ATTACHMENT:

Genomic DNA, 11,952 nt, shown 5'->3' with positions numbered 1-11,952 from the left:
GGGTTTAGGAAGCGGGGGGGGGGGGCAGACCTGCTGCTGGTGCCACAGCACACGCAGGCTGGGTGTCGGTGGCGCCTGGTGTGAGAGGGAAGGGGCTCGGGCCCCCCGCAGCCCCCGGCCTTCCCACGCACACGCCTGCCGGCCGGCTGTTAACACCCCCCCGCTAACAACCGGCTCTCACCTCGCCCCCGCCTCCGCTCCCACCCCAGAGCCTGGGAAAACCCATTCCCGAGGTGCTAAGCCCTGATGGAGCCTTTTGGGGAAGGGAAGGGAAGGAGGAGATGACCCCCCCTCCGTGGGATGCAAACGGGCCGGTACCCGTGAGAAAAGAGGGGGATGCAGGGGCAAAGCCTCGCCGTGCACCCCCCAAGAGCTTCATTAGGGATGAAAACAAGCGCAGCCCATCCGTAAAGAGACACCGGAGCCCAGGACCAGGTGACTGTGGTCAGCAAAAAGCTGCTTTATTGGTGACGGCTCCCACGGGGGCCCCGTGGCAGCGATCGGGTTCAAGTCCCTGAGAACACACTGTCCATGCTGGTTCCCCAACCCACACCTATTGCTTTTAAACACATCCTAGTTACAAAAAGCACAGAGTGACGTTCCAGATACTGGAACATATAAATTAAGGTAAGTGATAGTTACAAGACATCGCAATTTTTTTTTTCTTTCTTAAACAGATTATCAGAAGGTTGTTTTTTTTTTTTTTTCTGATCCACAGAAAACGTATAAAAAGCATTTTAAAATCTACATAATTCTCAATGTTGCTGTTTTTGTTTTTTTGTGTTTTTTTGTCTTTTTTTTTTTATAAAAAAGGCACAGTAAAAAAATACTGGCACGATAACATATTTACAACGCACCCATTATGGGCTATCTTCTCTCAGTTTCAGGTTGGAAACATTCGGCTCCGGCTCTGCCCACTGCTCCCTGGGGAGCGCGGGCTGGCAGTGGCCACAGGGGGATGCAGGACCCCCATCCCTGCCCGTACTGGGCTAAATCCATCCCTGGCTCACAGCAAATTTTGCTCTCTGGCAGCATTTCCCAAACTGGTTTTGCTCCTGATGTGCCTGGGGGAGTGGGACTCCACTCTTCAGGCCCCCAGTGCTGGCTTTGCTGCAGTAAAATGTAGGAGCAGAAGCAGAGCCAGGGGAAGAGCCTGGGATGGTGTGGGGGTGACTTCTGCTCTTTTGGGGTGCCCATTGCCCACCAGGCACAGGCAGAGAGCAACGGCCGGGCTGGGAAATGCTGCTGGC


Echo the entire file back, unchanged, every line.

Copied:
Genomic DNA, 11,952 nt, shown 5'->3' with positions numbered 1-11,952 from the left:
GGGTTTAGGAAGCGGGGGGGGGGGGCAGACCTGCTGCTGGTGCCACAGCACACGCAGGCTGGGTGTCGGTGGCGCCTGGTGTGAGAGGGAAGGGGCTCGGGCCCCCCGCAGCCCCCGGCCTTCCCACGCACACGCCTGCCGGCCGGCTGTTAACACCCCCCCGCTAACAACCGGCTCTCACCTCGCCCCCGCCTCCGCTCCCACCCCAGAGCCTGGGAAAACCCATTCCCGAGGTGCTAAGCCCTGATGGAGCCTTTTGGGGAAGGGAAGGGAAGGAGGAGATGACCCCCCCTCCGTGGGATGCAAACGGGCCGGTACCCGTGAGAAAAGAGGGGGATGCAGGGGCAAAGCCTCGCCGTGCACCCCCCAAGAGCTTCATTAGGGATGAAAACAAGCGCAGCCCATCCGTAAAGAGACACCGGAGCCCAGGACCAGGTGACTGTGGTCAGCAAAAAGCTGCTTTATTGGTGACGGCTCCCACGGGGGCCCCGTGGCAGCGATCGGGTTCAAGTCCCTGAGAACACACTGTCCATGCTGGTTCCCCAACCCACACCTATTGCTTTTAAACACATCCTAGTTACAAAAAGCACAGAGTGACGTTCCAGATACTGGAACATATAAATTAAGGTAAGTGATAGTTACAAGACATCGCAATTTTTTTTTTCTTTCTTAAACAGATTATCAGAAGGTTGTTTTTTTTTTTTTTTCTGATCCACAGAAAACGTATAAAAAGCATTTTAAAATCTACATAATTCTCAATGTTGCTGTTTTTGTTTTTTTGTGTTTTTTTGTCTTTTTTTTTTTATAAAAAAGGCACAGTAAAAAAATACTGGCACGATAACATATTTACAACGCACCCATTATGGGCTATCTTCTCTCAGTTTCAGGTTGGAAACATTCGGCTCCGGCTCTGCCCACTGCTCCCTGGGGAGCGCGGGCTGGCAGTGGCCACAGGGGGATGCAGGACCCCCATCCCTGCCCGTACTGGGCTAAATCCATCCCTGGCTCACAGCAAATTTTGCTCTCTGGCAGCATTTCCCAAACTGGTTTTGCTCCTGATGTGCCTGGGGGAGTGGGACTCCACTCTTCAGGCCCCCAGTGCTGGCTTTGCTGCAGTAAAATGTAGGAGCAGAAGCAGAGCCAGGGGAAGAGCCTGGGATGGTGTGGGGGTGACTTCTGCTCTTTTGGGGTGCCCATTGCCCACCAGGCACAGGCAGAGAGCAACGGCCGGGCTGGGAAATGCTGCTGGC